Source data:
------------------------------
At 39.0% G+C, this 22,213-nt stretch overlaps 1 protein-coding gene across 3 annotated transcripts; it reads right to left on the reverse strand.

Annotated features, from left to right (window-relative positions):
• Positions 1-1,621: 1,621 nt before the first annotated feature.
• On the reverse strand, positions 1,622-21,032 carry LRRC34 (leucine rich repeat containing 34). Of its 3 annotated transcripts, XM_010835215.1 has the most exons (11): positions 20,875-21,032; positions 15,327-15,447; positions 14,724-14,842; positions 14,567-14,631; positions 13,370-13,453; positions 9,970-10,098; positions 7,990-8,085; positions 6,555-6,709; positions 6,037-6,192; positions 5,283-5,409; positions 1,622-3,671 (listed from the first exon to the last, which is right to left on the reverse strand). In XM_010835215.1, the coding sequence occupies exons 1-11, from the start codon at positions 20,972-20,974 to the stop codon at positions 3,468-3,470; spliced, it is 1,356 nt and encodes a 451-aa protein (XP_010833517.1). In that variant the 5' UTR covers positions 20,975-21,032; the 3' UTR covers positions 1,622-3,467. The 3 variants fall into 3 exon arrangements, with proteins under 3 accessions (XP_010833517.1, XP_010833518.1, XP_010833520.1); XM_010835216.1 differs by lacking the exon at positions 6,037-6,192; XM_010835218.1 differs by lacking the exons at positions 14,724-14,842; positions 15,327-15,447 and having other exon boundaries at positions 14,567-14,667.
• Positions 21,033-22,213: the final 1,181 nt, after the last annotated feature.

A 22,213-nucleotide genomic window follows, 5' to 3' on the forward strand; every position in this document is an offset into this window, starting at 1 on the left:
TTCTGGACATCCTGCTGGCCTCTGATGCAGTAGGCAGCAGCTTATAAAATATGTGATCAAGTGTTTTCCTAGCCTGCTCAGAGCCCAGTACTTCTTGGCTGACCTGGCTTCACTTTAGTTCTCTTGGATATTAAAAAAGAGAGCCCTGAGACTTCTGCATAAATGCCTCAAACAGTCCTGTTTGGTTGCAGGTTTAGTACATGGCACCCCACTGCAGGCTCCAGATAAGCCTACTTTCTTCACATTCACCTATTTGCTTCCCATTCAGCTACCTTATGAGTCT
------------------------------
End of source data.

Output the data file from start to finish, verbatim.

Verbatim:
At 39.0% G+C, this 22,213-nt stretch overlaps 1 protein-coding gene across 3 annotated transcripts; it reads right to left on the reverse strand.

Annotated features, from left to right (window-relative positions):
• Positions 1-1,621: 1,621 nt before the first annotated feature.
• On the reverse strand, positions 1,622-21,032 carry LRRC34 (leucine rich repeat containing 34). Of its 3 annotated transcripts, XM_010835215.1 has the most exons (11): positions 20,875-21,032; positions 15,327-15,447; positions 14,724-14,842; positions 14,567-14,631; positions 13,370-13,453; positions 9,970-10,098; positions 7,990-8,085; positions 6,555-6,709; positions 6,037-6,192; positions 5,283-5,409; positions 1,622-3,671 (listed from the first exon to the last, which is right to left on the reverse strand). In XM_010835215.1, the coding sequence occupies exons 1-11, from the start codon at positions 20,972-20,974 to the stop codon at positions 3,468-3,470; spliced, it is 1,356 nt and encodes a 451-aa protein (XP_010833517.1). In that variant the 5' UTR covers positions 20,975-21,032; the 3' UTR covers positions 1,622-3,467. The 3 variants fall into 3 exon arrangements, with proteins under 3 accessions (XP_010833517.1, XP_010833518.1, XP_010833520.1); XM_010835216.1 differs by lacking the exon at positions 6,037-6,192; XM_010835218.1 differs by lacking the exons at positions 14,724-14,842; positions 15,327-15,447 and having other exon boundaries at positions 14,567-14,667.
• Positions 21,033-22,213: the final 1,181 nt, after the last annotated feature.

A 22,213-nucleotide genomic window follows, 5' to 3' on the forward strand; every position in this document is an offset into this window, starting at 1 on the left:
TTCTGGACATCCTGCTGGCCTCTGATGCAGTAGGCAGCAGCTTATAAAATATGTGATCAAGTGTTTTCCTAGCCTGCTCAGAGCCCAGTACTTCTTGGCTGACCTGGCTTCACTTTAGTTCTCTTGGATATTAAAAAAGAGAGCCCTGAGACTTCTGCATAAATGCCTCAAACAGTCCTGTTTGGTTGCAGGTTTAGTACATGGCACCCCACTGCAGGCTCCAGATAAGCCTACTTTCTTCACATTCACCTATTTGCTTCCCATTCAGCTACCTTATGAGTCT